Anyway, I often wonder where I’d be now if I were bolder in when I was younger… or if I were bolder now. But a big part of me is too risk-averse to take big chances (this is a strength sometimes, but mostly a weakness).

Anyway Mike, whatever you do, do it before you get a family. Once you get a family you’ll be unable to make radical changes in your life (or at the very least it’ll be a lot harder). And engineering, in a broad sense, is not a bad career choice. There’re many innovative engineers out there. Look at the profiles of Steve Mann, Kevin Warwick or Hans Moravec. They’re highly unconventional persons, who like to step outside the accepted boundaries and yet are respected in their fields. It’s always up to you to make a difference.
 

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Moo.
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455 Posts
Dreams are the things you have while you're sleeping. Goals, desires, needs, etc., are of the waking world.
 

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I don't think I've ever had the dream as in what I want out of my life. I know I'd like a family of my own. To try and be a great father like mine is to me. But I know I got lucky there, just from listening to some of the people I work with.

I made some bad choices after high school, resulting in where I am now. I do know that if I had stayed in NC instead of moving here, I would probably be married now, and happily at that too. But I found moving here with my parents to help them out to be a greater need that my personal wants. My life is filled with regrets and coulda-woulda-shoulda.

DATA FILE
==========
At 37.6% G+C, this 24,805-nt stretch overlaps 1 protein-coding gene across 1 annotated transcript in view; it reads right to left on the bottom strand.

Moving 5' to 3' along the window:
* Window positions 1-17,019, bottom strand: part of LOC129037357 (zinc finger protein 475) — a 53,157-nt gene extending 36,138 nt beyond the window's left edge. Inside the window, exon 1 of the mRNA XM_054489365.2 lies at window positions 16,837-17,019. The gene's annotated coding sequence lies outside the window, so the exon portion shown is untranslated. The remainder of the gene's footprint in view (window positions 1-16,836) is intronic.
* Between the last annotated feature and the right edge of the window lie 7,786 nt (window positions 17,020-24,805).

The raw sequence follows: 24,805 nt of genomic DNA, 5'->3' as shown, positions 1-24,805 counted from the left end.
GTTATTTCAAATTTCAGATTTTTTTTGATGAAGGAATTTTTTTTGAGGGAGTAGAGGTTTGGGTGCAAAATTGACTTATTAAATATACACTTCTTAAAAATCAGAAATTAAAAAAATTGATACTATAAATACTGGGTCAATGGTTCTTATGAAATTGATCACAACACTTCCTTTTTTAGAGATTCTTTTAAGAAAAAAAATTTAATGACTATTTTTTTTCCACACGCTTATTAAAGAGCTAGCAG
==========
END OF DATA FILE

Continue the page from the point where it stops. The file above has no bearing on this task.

Boltzmann: Anyway, I often wonder where I’d be now if I were bolder in when I was younger… or if I were bolder now. But a big part of me is too risk-averse to take big chances (this is a strength sometimes, but mostly a weakness).
I'm the exact same way. It can get sooo annoying. For the past 2 years things have been very stable for me. Predictable even. But the recent chapter 11 filings of the company I work for and the increase in cost of living here in Florida (damn hurricanes) have shaken my ground. In my most risky move to date, I've accepted a promotion to assistant manager in my drinking buddys store. Even though I need this, it's made me somewhat uncomfortable. It's a very big change. The only thing I like about it so far is $350 a month raise.
 

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Old Man
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286 Posts